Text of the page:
Adjectives and Adverbs

Posted June 8, 2010 by Michael @ Knowledge Lost in Writing / 8 Comments

When we are at school, most English teachers taught us the importance of adjectives and adverbs. They taught us to try and be as descriptive as possible. Now as writers, we need to break this habit; but why? Here is what I’ve discovered.

Both the adjective and adverb are considered modifiers (adjectives modify nouns and adverbs, verbs). Typically they sound like good words to use but I have found, and most others may have also found, that they seem to drag out the sentence. I’m not saying to try and get rid of all adjectives and adverbs, just try to limit to only one modifier per noun or verb and if possible remove them all together. The reason I’ve found for this is that it just makes the writing tighter and flow more eloquently.

I know it’s hard to break the habit, but I do believe it will help your writing in the long run. Some things to remember and try;

  • In your writing try removing all adverbs and adjectives and see if the story still remains;
  • If needing an adjective or adverb, keep the most important one;
  • Experiment with your sentences. You will find interesting ways to tell the story and make the writing flow;
  • There is a common used saying when coming to writing “show, don’t tell”. The readers are usually smart enough to know what is happening (either by imagination or what has been said), eg; if it is a storm they will know it will also be dark, cold and wet. So at some point you will need to let the readers imagination do some of the work too.

8 responses to “Adjectives and Adverbs

  1. Shirezu

    I don’t agree. Nouns and verbs may be the meat but adverbs and adjectives are the flavour. It’s like painting a picture but leaving the colour out, only an outline remains. Yes they can be overused which can be bad but if not used the text is dry and boring.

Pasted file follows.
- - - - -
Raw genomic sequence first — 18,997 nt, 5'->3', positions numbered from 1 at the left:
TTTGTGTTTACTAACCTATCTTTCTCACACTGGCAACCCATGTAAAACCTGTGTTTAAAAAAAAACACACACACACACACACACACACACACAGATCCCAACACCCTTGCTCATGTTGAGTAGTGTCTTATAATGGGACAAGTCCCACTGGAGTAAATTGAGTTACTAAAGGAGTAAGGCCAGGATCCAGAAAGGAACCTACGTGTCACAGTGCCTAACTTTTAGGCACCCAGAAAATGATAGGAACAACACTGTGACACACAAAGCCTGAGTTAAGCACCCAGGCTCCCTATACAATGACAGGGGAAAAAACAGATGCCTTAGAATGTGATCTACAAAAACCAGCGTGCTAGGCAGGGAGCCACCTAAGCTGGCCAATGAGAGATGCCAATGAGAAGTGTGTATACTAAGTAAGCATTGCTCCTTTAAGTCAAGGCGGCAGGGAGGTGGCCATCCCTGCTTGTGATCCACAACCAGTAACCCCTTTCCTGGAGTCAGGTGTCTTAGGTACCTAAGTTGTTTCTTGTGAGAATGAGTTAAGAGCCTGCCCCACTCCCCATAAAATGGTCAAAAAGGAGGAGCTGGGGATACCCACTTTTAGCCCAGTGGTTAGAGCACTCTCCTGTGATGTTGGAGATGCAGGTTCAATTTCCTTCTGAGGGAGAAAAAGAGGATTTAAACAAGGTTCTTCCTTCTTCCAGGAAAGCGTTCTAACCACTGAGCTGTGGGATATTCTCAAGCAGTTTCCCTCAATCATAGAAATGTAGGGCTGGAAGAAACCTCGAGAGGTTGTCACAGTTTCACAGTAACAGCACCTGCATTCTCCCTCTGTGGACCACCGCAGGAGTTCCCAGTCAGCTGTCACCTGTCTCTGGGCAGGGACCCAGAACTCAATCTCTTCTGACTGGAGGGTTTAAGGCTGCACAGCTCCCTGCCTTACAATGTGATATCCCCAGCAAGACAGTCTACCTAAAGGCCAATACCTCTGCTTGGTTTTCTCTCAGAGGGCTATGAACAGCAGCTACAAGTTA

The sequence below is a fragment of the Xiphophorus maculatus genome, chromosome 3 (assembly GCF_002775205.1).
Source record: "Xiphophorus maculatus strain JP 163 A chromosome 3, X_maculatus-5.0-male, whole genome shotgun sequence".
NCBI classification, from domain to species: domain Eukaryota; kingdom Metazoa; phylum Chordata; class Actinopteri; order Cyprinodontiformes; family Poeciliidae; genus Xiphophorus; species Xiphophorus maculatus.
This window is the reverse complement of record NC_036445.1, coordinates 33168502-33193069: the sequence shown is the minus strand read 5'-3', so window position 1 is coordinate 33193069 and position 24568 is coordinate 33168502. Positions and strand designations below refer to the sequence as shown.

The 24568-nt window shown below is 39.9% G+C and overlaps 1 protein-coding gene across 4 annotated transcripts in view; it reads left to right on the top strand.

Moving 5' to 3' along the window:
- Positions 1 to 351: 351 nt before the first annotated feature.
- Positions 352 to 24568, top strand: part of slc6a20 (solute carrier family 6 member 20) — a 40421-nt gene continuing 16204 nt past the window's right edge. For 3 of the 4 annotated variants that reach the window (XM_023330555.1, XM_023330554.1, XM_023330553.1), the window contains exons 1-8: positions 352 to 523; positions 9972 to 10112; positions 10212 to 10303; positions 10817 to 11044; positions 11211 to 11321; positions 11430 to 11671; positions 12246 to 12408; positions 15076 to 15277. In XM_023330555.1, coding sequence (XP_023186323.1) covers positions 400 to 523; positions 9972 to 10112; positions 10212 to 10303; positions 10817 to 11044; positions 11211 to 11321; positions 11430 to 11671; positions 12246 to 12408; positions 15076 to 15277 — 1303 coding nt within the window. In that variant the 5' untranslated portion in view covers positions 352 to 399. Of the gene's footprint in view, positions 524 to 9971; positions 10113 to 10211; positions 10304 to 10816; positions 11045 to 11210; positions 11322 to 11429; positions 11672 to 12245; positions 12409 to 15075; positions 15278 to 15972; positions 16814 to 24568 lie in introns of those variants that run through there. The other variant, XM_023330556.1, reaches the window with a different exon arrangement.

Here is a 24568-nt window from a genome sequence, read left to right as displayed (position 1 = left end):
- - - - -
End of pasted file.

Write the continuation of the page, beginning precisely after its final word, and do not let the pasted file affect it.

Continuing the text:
You say a lot of it should be left to te imagination. In some places that’s fine but remember a writer is trying to create a vision in your head. They are trying to capture their thoughts in words in a hope you see the same thing. Modifiers are needed to do that well. By removing half the English language from your work you’re not telling the full story.

    • I know you will need to use adjectives and adverbs but they aren’t the flavour of the story, there is plenty of ways to be descriptive without over using adjectives and adverbs, Hemingway was a master at that.

  2. Adverbs and adjectives are tools, and as such, are perfectly fine when used in moderation. The problem is when writers overuse them and clutter sentences.

    A good trick is to read outloud and listen to the cadence of a sentence.

  3. You can usually find more powerful ways to phrase things than by tacking on an adverb. Sure you need adjectives here and there, but I like to let the reader fill in little details on their own. Everyone will build a picture in their own mind of what a scene or character looks like. You can talk about a “luxurious apartment” or you can describe every stick of furniture in agonizing, snooze-inducing detail. Mention a Louis XVI armoir, and you get the point across. As you can imagine, I tend to be somewhat sparse in my descriptions.

    Read the paragraph on description from this article on “What Agents Hate”

  4. That was an interesting read, Thanks.

    I especially like the following quote;

    “In romance, I can’t stand this scenario: A woman is awakened to find a strange man in her bedroom—and then automatically finds him attractive. I’m sorry, but if I awoke to a strange man in my bedroom, I’d be reaching for a weapon—not admiring the view.”
    —Kristin Nelson, Nelson Literary Agency

  5. Yup, well, that’s because you and I don’t read romance/erotica.

    I’ve read studies about this, or more specifically about rape fantasies. They are not about enjoying being raped, per se, but it is a way for a woman to experience sex with someone new, other than her long-term partner/husband without guilt. Women are so programmed that sex is wrong and dirty, this is the only way they can justify even thinking about having sex with someone else. Consequently, it’s an often used trope in that kind of literature.

  6. maryjblog

    Gypsy’s advice re: reading out loud is really important; so is Chazz’s, to omit the words and see if the sentence has the same impact. Any word, any part of speech can make a mess if overused, or used incorrectly. I think weak writers sometimes have this idea that they can solve a problem by throwing words at it, rather than taking care with the ORDER in which the words are placed. You see the same thing from blowhards who think it’s automatically more “educated” to use a 4-syllable word when 2 syllables will do.

Leave a Reply

This site uses Akismet to reduce spam. Learn how your comment data is processed.